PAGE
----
There is another, larger group, who may or may not be true believers — who can know what is in another man’s heart? — but who don’t seem to worry too much about their own carbon impact, like Al Gore. (Oh, he buys indulgences from his own company, which is one little mercy — he could conceivably instead say he would have built a bigger house with more carbon impact, and claimed a carbon credit.) A fair number of these people, though, seem to be set up to make an immense pile of money off the carbon markets, and they all seem to have impeccable political connections. This larger group makes sure that the true believers get big grants, and travel to conferences in Gstaad and Tahiti, and have well-financed platforms from which to speak.
It’s that second group we most need to watch. In the old Soviet Union, these people — the Communist Party members who received positions of power — were called the nomenklatura. They weren’t necessarily the true believers (in fact, a lot of the true Communists, like Beria and Trotsky, ended up dead or in Siberia), but they could mouth the slogans, pass on the Communist Party line, and play the system to get positions and power, dachas, and access to the “special” stores that always had sausage, green vegetables, and toilet paper.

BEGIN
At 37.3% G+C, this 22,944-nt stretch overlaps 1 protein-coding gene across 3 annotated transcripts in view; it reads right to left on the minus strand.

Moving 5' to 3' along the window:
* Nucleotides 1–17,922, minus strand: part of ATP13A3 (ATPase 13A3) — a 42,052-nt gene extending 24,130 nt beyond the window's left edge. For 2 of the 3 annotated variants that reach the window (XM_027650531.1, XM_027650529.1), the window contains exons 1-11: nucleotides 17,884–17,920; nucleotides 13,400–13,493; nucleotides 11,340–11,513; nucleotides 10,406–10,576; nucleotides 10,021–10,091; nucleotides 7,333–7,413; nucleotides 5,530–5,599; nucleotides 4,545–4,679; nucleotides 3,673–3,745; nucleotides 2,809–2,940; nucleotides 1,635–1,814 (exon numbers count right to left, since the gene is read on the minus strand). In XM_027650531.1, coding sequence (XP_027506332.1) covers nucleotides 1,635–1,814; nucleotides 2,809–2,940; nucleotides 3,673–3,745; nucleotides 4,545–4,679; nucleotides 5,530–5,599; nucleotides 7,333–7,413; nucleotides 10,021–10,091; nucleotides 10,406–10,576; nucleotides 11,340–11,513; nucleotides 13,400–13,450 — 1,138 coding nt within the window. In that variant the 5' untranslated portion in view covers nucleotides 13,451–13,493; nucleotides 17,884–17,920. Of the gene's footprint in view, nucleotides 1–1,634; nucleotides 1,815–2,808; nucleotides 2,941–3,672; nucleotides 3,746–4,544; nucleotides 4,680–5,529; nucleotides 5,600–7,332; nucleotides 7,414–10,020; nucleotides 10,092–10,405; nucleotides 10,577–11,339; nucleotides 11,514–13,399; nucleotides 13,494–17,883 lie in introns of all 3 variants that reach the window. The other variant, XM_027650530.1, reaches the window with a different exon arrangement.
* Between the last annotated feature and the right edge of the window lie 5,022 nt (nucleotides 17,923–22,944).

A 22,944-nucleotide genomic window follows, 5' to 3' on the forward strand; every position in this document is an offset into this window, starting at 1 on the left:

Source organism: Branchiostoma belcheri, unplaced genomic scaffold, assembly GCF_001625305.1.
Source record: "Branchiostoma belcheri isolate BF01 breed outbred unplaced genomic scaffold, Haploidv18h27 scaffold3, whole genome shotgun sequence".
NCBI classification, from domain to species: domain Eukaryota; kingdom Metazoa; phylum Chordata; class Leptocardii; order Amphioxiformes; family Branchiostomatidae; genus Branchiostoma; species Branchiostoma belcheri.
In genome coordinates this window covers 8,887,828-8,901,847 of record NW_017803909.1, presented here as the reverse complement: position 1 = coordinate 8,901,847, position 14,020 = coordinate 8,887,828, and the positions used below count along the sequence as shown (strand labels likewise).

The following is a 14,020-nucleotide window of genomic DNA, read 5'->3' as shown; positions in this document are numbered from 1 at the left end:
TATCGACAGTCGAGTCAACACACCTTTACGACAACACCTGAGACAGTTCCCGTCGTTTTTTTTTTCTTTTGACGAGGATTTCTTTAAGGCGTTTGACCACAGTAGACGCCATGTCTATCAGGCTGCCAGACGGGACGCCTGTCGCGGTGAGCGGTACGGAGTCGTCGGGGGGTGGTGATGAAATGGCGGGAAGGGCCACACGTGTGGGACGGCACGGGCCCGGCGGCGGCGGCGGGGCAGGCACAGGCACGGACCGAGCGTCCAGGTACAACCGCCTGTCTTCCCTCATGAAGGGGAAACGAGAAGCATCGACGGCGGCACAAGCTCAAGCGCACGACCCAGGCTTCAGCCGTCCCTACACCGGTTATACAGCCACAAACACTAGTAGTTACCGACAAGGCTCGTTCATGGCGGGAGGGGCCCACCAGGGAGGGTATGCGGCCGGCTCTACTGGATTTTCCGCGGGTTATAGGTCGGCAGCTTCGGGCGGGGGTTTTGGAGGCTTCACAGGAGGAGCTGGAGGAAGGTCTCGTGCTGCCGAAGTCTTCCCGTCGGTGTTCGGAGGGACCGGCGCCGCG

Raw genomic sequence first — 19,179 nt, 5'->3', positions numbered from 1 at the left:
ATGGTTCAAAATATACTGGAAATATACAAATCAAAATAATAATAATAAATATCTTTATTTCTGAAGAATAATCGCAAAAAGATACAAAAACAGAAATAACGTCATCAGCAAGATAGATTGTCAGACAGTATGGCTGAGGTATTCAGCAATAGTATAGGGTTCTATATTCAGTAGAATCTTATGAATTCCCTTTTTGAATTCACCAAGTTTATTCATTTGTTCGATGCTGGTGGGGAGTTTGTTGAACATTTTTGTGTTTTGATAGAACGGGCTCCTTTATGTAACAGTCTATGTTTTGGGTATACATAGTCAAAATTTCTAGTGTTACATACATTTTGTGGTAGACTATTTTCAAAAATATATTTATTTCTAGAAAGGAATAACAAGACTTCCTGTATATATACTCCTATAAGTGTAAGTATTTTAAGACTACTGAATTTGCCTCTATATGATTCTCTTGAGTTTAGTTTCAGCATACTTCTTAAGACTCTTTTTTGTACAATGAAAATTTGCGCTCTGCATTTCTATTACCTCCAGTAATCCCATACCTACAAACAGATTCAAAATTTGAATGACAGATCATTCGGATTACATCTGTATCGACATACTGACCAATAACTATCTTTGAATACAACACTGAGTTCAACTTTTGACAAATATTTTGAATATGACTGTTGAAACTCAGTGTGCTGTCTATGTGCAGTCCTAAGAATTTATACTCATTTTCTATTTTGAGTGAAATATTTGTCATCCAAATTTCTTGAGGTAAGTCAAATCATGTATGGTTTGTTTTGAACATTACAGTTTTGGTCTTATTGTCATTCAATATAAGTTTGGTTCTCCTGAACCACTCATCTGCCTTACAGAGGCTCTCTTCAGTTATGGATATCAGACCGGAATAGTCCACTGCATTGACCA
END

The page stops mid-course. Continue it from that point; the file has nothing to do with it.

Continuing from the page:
There has been in recent months a lot of talk about the ineffectiveness of the climate change communication and PR campaign and its impending and inevitable demise, not without a doze of ridicule on the part of skeptics vs. naïve, back-to-nature, relics from the 60s believers. I would like to argue the opposite. I believe the campaign is smartly subtle, more effective than the skeptics care to admit and certainly far from over. I’m going to comment extensively in an upcoming post on the employment of dance as an extremely effective PR strategy of climate risk communication, which is ridiculed here. But for now I will just concentrate on the “would be”s of the CO2 market scheme Charlie Martin so eloquently exposes.
As usual, we come back to and begin with language. At the turn of the 20th century, a lesser known German philosopher, Hans Vaihinger, expounded a theory known as the Philosophie als des Ob (literally, Philosophy of As If; the German entry on wikipedia is more comprehensive than the English). Encyclopedia Britannica summarizes his argument as the willing acceptance of falsehoods or fictions in order to live peacefully in an irrational world. This theory of useful fictions despite (or perhaps because of) its fallaciousness has had many practical applications in the 20th c (Nazism and Marx-Leninism would be the first big ticket items). Its utility in the climate change context is obvious and ripe with potentials. The CCX or those politically connected to it seem (from my ivory tower of observation) to be at least cognizant of the potential of exploiting the power of what is known in grammar as conditional clauses – devices for expressing the atemporal or time shifts (depending on the category of the conditional) as well as varying degrees of unreality.